Kino’s Journey is one of those very acclaimed shows that I’ve been meaning to watch for a while, but then never get around to. It was put again on my radar last year with the new version of the show, but I still put it off for a bit longer, so I’m glad it was one of the options for this event. For Readers Request I will be watching the 2003 version.
I honestly didn’t know what to expect at all. This is one of those shows that fans say it’s really good, but I haven’t seen much talk about the ‘why’ so I wanted to find out on my own. One thing that made me pretty interested in Kino’s Journey is the fact that someone described it to me in the past as ‘thought-provoking’. I was also thought it had some pretty interesting philosophical questions and moments and that made me really curious.
The first episode did not disappoint in that regard!
The set up for Kino’s Journey is pretty straight-forward, even if it’s given to the viewers in small doses during the course of the first episode. Kino and Hermes the motorbike are on a journey across many countries. I assume this continent is pretty big since it’s implied in episode one that they have visited several places before and there’s more places to see.
Kino has a personal rule of never staying in a place for more than three days as that’s enough time to know what a place is like. Hermes is always trying to convince Kino of going back to their master’s place and that a journey is a pointless thing. It’s kind of cheeky dialogue coming from a motorbike, but I suppose that’s part of the charm and yes, Hermes indeed talks! I was a bit shocked at first, but well, it’s an interesting unexpected twist.
This first episode doesn’t have a lot of events going on in the first half, it seems more about the mood. At the beginning we see Kino looking for something in the sands of a desert and then later they’re seen making their way into a city and the course of the three days of them in the city. During that time they meet a man and have a pretty interesting conversation with him, the events are important in terms of logical storytelling, of course, but I must say that most of the charm of this first episode comes from the meaning beyond the conversations the characters have.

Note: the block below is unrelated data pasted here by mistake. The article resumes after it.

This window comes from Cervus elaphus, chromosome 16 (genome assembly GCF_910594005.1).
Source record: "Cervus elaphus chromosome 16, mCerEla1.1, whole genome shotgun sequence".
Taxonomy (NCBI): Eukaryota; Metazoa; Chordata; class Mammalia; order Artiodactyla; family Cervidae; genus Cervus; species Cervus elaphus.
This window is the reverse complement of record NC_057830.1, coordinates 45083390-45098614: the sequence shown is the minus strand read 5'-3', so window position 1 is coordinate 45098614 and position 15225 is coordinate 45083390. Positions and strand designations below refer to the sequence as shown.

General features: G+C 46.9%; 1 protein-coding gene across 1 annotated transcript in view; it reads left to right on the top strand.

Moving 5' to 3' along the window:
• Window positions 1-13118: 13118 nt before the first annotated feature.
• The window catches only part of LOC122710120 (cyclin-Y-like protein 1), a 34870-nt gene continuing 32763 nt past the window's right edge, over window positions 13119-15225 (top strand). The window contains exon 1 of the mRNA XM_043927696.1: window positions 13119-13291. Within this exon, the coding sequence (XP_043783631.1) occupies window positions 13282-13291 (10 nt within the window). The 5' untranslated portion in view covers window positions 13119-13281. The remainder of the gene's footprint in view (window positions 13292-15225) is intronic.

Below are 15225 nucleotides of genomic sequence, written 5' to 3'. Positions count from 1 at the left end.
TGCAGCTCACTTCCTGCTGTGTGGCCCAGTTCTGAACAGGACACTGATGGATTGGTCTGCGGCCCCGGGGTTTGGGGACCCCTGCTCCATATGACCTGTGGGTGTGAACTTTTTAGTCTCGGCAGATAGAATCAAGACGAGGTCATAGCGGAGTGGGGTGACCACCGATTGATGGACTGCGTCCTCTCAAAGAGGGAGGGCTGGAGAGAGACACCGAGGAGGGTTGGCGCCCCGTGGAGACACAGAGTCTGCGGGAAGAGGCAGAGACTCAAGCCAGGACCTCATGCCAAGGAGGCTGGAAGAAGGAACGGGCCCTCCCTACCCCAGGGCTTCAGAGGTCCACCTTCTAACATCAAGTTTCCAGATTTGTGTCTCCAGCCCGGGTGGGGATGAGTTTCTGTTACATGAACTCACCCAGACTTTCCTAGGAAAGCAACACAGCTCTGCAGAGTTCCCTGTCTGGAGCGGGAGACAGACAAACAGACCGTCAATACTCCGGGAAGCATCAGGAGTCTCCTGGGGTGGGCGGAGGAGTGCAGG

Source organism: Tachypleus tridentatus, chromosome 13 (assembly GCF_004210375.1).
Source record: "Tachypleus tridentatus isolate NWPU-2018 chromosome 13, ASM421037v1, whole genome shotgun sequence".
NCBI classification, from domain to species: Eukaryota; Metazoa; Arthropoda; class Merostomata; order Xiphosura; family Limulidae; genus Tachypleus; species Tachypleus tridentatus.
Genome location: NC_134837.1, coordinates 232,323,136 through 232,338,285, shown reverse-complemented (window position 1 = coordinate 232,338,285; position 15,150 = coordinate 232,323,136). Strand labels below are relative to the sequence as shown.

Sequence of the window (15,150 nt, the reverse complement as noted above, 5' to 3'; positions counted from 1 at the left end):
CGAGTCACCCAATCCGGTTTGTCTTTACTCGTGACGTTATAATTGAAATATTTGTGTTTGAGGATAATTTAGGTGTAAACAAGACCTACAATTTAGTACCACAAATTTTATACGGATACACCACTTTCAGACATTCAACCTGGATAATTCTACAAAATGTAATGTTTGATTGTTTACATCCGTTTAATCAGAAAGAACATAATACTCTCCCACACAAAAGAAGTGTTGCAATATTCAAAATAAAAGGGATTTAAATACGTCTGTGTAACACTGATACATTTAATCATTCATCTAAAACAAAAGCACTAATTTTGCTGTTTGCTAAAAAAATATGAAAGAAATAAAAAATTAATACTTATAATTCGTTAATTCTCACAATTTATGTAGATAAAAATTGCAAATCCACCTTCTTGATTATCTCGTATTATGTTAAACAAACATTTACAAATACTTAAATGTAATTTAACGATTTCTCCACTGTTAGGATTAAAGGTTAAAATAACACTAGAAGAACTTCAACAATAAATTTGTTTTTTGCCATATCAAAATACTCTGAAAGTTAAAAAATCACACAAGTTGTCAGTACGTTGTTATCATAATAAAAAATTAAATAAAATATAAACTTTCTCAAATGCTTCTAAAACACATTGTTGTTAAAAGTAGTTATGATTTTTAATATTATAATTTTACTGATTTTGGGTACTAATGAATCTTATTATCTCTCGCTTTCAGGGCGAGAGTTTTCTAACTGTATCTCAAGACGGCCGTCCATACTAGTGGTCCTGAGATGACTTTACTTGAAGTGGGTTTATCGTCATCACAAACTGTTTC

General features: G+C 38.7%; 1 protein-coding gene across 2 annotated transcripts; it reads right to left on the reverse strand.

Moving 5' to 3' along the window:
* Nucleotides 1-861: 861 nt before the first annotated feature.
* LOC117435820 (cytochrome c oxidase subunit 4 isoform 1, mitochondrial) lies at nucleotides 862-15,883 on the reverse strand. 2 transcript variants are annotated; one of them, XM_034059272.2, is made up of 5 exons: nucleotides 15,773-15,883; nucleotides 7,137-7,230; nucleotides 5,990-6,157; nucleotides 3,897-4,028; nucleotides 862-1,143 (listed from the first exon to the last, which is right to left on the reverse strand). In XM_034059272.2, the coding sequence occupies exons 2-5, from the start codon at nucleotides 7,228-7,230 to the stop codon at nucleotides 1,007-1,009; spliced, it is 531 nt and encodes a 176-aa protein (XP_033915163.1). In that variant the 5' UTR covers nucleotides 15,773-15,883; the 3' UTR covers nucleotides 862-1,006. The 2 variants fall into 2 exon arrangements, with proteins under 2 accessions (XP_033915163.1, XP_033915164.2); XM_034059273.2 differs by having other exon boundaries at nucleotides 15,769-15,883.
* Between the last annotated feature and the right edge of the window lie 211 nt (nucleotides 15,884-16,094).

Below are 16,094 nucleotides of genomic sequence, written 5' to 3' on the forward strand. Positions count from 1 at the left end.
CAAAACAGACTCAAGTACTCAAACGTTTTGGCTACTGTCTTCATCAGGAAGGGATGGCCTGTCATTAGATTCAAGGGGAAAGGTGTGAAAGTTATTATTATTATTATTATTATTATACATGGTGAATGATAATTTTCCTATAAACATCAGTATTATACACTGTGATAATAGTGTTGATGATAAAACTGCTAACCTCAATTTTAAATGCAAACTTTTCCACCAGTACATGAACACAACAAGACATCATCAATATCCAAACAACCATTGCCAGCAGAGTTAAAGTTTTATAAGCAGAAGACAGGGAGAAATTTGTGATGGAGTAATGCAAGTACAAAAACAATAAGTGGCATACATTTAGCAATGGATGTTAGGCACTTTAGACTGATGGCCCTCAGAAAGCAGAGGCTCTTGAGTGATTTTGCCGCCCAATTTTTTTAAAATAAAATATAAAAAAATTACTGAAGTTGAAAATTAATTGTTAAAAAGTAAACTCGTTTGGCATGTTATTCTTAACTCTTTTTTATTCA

The first thing that struck me as pretty curious was the division of the episode in parts through title cards with text on them. They announce bits like ‘prologue’ or ‘part a’ and they have text on it that can be pretty memorable to read and it ties back to the musings in the episode. I really liked that and I’m looking forward to it being used more in future episodes.
The other thing I really enjoyed was these questions that popped up in dialogue every once in a while and that I assume is why some people regard Kino’s Journey as a more intellectual anime and why some people may describe it as thought-provoking. Questions like ‘have you ever felt jealous of birds?’, or fake dilemmas such as when Hermes and Kino both give their take on what the most important thing for a traveler is. The slow mood is great for this because you can take your time to think if you agree with the assumption or not and what your own opinion on these questions and situations.
The core of the episode was still the most interesting, quite a memorable first episode I will say! Kino and Hermes end up arriving to a country where there aren’t any people, seemingly, the place is very nice and cheap and things are done by these super charming robots. The place seems certainly idyllic, but there aren’t other people around. That is until Kino realizes that there are, but everyone is just shut in their own houses, alone.
Eventually she meets a man who tells her that the country is like this because everyone has taken this serum who allows them to read the thoughts of others and have their thoughts read. The scientists of the country wanted to create a better society by having people be conscious of other’s pain, but this backfired and eventually just pushed them all to be on their own since they couldn’t help hurting others and having hate grow instead.
He assumes the country will die out eventually as there haven’t been any children born so there is no new generation. The whole story is quite sad and it doesn’t really have a conclusion, it’s more like just showing that a place like this exists. I believe that a conclusion is not necessary as the important thing in my opinion is to think more about the intention of the scientists and the results and if those results would always be unavoidable.
This kind of society is very interesting as a thought-experiment! I personally wondered if I’d be happy in a place like this or if it would be hard. What the pros and cons would be for me and so on. I think we’re better off not reading each other’s thoughts, but the intention of wanting to create a better place by trying to get people to deliberately be conscious of others is something I can get behind.
I’m really looking forward to what other kind of stories I’ll learn about along Kino’s Journey, so I’m glad I picked up this show.